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Mandrogy-3

It’s nearly impossible to visit Russia without coming across the colourful Russian nesting dolls, otherwise known as Matryoshka. The quintessential souvenir is sold in shops from villages to big cities (our Viking ship’s store had a handsome collection as well).

Mandrogy-1

These dolls are thought to have been inspired by a doll brought back from Honshu, Japan about 120 years ago, yet Sergey Malyutin designed the first set of eight dolls in 1890 with the help of carver Vasily Zvyozdochkin.

Malyutin’s set was exhibited at Paris World Expo a decade later and received a bronze medal, forever sealing the deal as an example of Russian folk art.

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To this day, the dolls are hand-carved starting with the smallest leading to the largest. Traditionally, one artisan carves the dolls while another paints them.

Matryoshka painting

During our journey aboard the Viking Truvor, we visited the village of Mandrogy, where I participated in a matryoshka doll-painting workshop inside a historic artisan house. We were provided with three wooden dolls, special honey-based watercolours and a couple of brushes.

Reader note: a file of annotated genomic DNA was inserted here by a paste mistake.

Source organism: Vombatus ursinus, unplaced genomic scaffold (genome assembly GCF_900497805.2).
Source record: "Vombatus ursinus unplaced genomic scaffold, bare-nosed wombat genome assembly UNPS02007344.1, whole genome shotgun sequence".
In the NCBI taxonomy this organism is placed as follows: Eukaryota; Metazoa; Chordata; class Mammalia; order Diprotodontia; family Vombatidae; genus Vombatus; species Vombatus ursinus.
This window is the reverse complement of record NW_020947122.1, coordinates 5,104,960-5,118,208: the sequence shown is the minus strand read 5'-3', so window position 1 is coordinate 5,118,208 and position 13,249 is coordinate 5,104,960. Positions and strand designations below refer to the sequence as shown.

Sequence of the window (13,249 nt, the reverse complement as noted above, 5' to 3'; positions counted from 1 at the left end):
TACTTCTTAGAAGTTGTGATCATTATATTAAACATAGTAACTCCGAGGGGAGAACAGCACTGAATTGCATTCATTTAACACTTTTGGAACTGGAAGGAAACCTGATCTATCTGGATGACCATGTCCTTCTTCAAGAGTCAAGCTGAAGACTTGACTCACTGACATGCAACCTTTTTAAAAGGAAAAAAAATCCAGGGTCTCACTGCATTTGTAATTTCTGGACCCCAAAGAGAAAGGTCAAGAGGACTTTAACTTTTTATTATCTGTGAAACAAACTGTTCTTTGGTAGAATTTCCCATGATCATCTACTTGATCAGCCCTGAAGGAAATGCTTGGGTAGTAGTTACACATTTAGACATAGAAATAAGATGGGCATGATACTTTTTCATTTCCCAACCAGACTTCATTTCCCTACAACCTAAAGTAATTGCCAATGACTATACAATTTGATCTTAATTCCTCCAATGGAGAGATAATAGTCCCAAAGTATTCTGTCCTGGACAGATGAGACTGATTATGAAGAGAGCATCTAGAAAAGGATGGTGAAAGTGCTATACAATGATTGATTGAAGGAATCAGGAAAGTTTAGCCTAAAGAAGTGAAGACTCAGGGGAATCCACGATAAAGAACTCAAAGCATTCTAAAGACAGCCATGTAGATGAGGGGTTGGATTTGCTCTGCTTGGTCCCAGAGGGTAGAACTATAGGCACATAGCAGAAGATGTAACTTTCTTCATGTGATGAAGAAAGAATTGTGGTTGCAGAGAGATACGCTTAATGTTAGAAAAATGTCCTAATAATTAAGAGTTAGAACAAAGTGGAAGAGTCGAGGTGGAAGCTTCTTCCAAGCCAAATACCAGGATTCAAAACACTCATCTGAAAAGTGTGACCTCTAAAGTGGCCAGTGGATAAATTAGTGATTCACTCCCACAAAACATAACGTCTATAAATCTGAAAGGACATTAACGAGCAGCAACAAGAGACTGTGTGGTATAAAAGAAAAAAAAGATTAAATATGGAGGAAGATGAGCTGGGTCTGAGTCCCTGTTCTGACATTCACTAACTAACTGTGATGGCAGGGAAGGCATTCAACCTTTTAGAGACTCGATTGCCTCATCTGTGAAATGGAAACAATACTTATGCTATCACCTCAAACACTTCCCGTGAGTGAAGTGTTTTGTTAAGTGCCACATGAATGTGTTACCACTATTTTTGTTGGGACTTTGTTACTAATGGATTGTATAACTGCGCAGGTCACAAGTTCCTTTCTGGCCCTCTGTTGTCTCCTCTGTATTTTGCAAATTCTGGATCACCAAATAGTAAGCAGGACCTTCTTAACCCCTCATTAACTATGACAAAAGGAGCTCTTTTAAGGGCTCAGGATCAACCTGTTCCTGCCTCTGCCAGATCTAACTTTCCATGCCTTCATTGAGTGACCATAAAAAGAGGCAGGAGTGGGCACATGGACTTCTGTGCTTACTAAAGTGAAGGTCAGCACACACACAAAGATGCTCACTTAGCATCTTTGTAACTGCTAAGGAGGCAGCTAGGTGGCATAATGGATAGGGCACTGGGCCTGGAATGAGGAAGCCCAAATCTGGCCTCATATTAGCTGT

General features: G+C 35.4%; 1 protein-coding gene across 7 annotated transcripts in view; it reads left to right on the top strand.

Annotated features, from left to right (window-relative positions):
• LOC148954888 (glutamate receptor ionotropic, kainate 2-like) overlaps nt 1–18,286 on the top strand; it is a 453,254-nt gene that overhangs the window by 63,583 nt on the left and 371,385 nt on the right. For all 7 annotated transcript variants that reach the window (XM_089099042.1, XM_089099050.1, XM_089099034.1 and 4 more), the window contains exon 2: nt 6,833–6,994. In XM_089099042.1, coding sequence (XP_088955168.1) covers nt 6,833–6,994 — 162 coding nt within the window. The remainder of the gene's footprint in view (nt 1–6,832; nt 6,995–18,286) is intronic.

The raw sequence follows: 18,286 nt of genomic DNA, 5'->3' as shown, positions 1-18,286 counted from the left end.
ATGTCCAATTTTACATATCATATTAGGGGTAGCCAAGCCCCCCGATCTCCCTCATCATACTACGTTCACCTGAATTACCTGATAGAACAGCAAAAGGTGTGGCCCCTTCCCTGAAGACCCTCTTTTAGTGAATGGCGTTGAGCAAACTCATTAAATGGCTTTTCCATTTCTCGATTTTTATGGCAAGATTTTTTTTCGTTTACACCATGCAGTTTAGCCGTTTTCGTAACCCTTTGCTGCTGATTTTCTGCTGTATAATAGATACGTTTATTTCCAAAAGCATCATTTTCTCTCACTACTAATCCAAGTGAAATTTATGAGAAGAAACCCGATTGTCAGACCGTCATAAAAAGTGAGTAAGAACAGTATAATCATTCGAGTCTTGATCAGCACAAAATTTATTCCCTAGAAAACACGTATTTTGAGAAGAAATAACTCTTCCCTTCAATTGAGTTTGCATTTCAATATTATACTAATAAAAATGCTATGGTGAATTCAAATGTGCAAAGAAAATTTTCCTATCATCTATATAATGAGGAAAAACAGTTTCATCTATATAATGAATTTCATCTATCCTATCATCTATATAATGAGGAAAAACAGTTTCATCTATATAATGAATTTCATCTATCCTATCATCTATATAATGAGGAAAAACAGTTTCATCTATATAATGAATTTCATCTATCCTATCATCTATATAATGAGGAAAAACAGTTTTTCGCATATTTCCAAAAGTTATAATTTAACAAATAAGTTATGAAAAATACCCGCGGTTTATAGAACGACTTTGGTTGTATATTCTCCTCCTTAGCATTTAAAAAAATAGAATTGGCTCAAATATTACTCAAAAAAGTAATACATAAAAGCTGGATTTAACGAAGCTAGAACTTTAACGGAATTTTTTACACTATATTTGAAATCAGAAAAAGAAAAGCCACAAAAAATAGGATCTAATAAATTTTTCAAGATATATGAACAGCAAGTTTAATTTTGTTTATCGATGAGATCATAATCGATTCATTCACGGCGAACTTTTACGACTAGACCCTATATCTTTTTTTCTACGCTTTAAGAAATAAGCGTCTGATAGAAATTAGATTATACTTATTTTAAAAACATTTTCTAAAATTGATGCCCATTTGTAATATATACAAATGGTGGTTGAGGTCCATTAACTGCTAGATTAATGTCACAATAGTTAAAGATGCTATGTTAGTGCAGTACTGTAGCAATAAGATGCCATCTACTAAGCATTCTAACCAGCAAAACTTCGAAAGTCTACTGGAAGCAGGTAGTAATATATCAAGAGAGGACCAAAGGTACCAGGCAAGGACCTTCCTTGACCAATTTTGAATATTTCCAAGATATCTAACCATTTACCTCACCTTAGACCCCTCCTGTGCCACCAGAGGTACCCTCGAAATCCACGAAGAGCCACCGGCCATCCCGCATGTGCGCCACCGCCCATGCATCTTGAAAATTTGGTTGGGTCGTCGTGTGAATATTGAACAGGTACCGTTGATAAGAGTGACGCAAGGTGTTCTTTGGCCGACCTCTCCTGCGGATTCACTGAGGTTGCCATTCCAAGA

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The base colour is first applied to all dolls, then the shawl and arms are painted in.

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[My completed set, waiting to be lacquered once home]

Details are added once several layers of paint in these areas have dried. I’ve found some pretty amazing sets of matryoshka dolls while in Russia, but quality sets are priced out of most budgets so the next best thing is always a photo.

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I was a guest aboard Viking’s Waterways of the Tsars sailing and was given a 50% off rate on the matryoshka painting workshop. Opinions, as always, are my own.

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